‘Migldi Magldi’ is more fun, Cerys ups the vocals a touch but yet there’s none of that un-necessary shouting type stuff that the Dawnsio Gwerin brigade might introduce to the song. She’s joined by Bryn Terfel. In a weird way Bryns voice is best when complemented by Cerys. The duet bits are good. Alone Bryn sounds like a brilliant singer who has nowhere to go, he lack’s Cerys’s story telling skills. Interesting version, saved by Cerys !

            How do you justice to ‘Calon Lan’ another song over cooked by years of choral abuse, once again Cerys’s tactic is to drop the tempo and give it a gentle strum along. No over doing, just story telling. The voice remains our main instrument and we take a funny turn for the middle 8 and then return to a nice finish.

            ‘Llwyn Onn’ is totally trad, di-gyfeiliant, no hiding, just voice, gentle, this is gentle good in the night. No need for more. A darker strum, almost Neil Young-ish follows for ‘Ei Di’r Deryn Du?’, another bi-ling number. Cerys’s vocals are more emotive here, this really could be covered by Neil Young, who would have thought. It could also work for John Cale for sure – it’s that kind of song ……

            ‘Dafydd y Garreg Wen’, another classic, another near di-gyfeiliant. I know his grave at Ynyscynhaearn Church, a remote little church in deepest Eifionydd, this is one for a video for sure, the scenery would complement this track.

            Again ‘Mil Harddach Wyt Na’r Rhosyn Gwyn’ is done with as little as possible going on, guitar sound well chosen but the following track has to be the hardest challenge, ‘Hen Wlad Fy Nhadau’, where do you start ? This is where we really see Cerys’s skills as a songwriter, singer, arranger, she’s able to give this song her own voice, an almost impossible task and we even get to actually consider the great long lost second verse – the one that no one actually knows the words !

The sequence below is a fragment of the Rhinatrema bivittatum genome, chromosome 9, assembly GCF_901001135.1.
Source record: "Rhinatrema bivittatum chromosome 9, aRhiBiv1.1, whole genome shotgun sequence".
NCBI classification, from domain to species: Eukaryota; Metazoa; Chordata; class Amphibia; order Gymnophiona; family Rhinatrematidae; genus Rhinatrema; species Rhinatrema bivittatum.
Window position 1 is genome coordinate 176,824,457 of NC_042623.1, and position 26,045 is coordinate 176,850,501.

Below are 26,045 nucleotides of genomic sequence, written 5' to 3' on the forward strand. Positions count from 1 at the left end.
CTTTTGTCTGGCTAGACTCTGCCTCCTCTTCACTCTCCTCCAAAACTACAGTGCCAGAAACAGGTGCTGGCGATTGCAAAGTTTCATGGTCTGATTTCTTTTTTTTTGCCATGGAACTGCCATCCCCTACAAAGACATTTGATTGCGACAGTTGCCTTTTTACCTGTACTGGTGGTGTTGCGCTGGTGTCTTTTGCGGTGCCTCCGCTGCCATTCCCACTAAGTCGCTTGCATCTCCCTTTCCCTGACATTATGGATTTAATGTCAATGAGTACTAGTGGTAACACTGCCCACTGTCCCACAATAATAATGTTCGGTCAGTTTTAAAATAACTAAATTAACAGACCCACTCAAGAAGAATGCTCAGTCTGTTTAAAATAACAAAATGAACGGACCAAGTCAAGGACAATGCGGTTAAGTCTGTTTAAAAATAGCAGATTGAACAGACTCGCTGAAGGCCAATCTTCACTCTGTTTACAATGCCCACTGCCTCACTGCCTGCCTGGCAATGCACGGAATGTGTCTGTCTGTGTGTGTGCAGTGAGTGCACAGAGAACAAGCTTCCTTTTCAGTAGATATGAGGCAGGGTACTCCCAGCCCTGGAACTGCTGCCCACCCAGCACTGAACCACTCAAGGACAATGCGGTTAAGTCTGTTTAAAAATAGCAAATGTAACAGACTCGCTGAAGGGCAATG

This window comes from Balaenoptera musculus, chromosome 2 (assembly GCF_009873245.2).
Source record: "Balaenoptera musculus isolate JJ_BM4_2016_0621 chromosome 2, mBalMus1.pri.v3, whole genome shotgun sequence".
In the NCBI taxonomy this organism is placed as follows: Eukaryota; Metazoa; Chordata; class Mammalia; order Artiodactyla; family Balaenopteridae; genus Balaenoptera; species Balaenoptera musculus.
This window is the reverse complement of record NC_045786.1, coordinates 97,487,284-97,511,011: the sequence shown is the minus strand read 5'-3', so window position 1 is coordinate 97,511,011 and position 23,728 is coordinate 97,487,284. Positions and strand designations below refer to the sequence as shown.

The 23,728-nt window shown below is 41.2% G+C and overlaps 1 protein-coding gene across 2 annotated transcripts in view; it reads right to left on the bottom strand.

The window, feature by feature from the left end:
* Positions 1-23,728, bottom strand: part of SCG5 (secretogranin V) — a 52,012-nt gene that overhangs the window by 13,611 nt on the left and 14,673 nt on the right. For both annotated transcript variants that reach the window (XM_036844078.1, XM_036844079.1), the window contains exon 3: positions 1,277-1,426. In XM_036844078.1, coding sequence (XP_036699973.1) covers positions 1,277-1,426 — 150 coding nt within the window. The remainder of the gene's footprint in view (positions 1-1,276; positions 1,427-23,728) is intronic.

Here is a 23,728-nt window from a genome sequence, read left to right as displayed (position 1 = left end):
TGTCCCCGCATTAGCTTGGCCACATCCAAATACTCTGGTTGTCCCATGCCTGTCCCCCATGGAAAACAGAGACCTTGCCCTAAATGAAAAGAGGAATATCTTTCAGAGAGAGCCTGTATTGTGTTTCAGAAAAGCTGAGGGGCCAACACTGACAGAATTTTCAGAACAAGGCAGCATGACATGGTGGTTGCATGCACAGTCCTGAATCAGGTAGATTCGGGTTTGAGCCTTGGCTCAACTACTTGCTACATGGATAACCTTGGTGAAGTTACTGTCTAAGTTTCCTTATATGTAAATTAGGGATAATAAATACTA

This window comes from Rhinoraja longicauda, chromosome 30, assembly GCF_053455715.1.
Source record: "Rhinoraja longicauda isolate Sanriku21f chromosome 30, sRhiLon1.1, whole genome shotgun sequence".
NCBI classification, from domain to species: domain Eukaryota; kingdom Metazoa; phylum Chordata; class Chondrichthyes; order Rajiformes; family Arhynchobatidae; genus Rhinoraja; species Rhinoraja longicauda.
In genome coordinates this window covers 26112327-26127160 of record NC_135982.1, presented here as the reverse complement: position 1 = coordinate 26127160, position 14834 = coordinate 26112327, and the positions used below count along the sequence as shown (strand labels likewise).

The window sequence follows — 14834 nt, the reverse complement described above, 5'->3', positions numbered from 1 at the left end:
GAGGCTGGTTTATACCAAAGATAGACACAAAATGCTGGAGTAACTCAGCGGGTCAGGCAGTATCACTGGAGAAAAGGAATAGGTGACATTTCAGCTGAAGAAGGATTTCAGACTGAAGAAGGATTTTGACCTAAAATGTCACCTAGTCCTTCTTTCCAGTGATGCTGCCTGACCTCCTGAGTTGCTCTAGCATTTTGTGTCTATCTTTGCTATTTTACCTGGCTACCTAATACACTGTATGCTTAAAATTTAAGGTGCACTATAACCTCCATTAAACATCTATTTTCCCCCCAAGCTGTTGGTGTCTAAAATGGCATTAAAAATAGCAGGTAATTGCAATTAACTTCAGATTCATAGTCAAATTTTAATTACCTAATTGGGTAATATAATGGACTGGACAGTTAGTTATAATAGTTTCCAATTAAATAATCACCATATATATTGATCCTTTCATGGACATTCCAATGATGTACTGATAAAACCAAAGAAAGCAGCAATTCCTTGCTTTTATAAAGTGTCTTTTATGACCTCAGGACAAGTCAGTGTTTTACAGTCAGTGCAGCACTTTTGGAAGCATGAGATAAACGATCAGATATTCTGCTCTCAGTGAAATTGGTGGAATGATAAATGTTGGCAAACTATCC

A tougher track follows, ‘Yr Insiwarns Agent’ has a bit more anger vocally, again this is pure story telling. Possibly the most out-there track on the album but not that far out either, it’s just given a bit more character and performance. A similar treatment is given to ‘Bachgen Bach o Dincar’, great vocal performance and the guitar does that fast country strum. This one is basically a belter, great in a gig, it would get them all going for sure. Yr Hwntws used to do this track – their version was sooo very hard. This is better for it’s country vibe.

            Press repeat, Cerys succeeds again with ‘Calon Lan’, done to death by everybody, but we stay with her, the harmonica breathes new life, the vocals carry and tell the story. Mission accomplished.

            We return to a Neil Young vibe for “E Di’r Deryn Du’, the fact that Cerys goes a bit darker really does shine a new light on many of these tracks. It’s a real surprise that this body of work works so well when you look at the track listings. It could put you off listening but that would be a real real shame. This is how Welsh Folk should be done – with equal measure of respect for great songs and disrespect to conventions.

             A quick note for the excellent packaging, this is like a CD commissioned by Sain Ffagan, quite brilliant.  Cerys Matthews has managed what could almost be the impossible, she has made these familiar songs not only fresh but she has engaged us in the story, she has drawn us in with the light and shade with an album that shines with subtlety. A fragile precious artefact.